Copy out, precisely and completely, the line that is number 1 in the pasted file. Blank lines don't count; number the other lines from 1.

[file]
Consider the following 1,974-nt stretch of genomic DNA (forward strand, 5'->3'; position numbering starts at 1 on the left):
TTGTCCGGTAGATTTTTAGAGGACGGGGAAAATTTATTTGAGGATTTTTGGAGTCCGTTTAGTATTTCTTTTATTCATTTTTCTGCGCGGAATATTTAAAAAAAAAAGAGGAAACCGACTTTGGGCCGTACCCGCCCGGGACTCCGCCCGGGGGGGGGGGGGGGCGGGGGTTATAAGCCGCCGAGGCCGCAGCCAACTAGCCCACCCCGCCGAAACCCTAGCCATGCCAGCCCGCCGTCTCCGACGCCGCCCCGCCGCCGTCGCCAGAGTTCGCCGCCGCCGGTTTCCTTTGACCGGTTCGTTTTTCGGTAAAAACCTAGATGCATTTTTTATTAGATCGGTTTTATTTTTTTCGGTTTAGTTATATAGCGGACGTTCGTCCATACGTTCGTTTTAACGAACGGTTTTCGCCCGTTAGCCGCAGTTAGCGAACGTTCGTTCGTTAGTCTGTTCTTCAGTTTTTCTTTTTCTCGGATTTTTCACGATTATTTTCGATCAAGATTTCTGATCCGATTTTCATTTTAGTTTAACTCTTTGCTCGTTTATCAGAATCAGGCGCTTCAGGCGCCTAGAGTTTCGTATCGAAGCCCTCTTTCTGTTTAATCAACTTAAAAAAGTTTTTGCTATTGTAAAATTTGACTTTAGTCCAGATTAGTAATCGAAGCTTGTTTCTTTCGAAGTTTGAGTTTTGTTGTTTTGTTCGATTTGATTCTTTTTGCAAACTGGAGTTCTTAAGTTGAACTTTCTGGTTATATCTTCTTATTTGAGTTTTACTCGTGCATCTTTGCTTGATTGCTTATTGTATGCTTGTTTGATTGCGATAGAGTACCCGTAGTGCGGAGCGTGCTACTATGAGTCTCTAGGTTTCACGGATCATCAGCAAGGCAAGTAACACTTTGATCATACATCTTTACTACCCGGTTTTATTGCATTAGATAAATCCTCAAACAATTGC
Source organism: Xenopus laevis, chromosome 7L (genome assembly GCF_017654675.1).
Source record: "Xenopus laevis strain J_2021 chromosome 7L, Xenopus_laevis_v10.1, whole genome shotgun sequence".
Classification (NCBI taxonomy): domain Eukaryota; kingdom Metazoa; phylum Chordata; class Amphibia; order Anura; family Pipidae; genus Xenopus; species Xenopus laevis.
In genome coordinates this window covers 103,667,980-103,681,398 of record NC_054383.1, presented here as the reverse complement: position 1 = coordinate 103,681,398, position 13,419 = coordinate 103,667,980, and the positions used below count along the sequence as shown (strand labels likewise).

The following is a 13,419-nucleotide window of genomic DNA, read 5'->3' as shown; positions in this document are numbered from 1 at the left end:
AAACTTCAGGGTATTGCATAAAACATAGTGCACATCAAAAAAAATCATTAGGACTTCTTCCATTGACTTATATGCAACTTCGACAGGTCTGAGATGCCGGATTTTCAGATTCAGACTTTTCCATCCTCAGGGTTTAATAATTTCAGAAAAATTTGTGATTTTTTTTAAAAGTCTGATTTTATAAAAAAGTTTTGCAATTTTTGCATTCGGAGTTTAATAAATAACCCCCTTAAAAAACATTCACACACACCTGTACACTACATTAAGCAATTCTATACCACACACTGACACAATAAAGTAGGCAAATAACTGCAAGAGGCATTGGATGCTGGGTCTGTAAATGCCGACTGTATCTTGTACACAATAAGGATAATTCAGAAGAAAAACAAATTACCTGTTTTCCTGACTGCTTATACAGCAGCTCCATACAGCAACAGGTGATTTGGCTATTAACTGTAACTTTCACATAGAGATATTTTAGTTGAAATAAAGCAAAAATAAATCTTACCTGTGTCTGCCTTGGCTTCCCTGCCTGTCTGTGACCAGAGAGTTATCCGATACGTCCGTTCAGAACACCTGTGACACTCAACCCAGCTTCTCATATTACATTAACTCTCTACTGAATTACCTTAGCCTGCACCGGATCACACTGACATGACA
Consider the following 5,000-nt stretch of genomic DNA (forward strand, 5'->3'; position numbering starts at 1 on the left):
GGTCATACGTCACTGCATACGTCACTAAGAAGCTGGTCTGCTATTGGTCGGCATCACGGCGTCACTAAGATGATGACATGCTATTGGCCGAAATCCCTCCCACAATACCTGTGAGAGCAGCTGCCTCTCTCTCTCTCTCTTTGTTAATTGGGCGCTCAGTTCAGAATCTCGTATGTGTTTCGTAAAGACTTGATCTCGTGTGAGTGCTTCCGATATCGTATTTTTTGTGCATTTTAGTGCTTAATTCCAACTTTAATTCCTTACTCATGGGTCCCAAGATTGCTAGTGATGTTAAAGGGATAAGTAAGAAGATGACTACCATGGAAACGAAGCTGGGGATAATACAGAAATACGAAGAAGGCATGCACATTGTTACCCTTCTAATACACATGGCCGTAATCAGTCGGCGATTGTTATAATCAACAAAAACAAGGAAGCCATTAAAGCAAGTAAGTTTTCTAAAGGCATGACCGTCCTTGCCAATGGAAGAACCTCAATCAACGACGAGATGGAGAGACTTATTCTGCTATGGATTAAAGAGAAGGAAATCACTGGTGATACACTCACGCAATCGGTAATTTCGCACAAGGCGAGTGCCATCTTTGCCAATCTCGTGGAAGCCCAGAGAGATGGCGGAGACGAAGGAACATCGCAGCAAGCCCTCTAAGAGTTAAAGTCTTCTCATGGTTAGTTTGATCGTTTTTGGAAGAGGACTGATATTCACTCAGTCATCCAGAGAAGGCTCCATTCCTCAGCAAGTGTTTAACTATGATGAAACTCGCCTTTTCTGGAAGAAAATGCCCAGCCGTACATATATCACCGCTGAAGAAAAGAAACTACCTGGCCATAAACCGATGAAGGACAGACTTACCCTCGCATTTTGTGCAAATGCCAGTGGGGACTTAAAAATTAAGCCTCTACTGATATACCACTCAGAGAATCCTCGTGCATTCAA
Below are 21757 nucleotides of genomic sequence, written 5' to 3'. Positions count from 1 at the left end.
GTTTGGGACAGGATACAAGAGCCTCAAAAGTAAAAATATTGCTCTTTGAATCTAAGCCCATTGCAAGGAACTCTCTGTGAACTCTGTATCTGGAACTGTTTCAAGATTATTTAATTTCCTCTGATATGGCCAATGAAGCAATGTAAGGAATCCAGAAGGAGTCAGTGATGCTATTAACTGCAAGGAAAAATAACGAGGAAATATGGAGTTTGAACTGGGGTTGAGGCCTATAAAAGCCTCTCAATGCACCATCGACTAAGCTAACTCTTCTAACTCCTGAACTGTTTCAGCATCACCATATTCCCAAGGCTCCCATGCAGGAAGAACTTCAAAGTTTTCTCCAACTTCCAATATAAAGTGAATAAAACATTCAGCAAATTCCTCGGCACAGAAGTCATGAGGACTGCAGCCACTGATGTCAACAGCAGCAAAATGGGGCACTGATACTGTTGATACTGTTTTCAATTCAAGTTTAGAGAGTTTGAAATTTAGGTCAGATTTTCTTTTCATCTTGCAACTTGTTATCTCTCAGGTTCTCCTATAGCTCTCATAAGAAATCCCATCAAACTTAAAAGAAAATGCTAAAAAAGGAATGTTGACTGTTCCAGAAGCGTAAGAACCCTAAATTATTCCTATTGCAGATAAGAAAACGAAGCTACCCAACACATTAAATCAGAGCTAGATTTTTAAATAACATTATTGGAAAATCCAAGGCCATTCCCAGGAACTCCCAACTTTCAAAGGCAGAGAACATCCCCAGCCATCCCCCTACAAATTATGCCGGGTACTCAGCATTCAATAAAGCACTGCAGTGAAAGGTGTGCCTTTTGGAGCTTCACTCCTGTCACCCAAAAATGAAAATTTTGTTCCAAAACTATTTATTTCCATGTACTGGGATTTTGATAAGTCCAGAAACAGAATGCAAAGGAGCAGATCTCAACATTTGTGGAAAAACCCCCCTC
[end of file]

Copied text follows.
Consider the following 1,974-nt stretch of genomic DNA (forward strand, 5'->3'; position numbering starts at 1 on the left):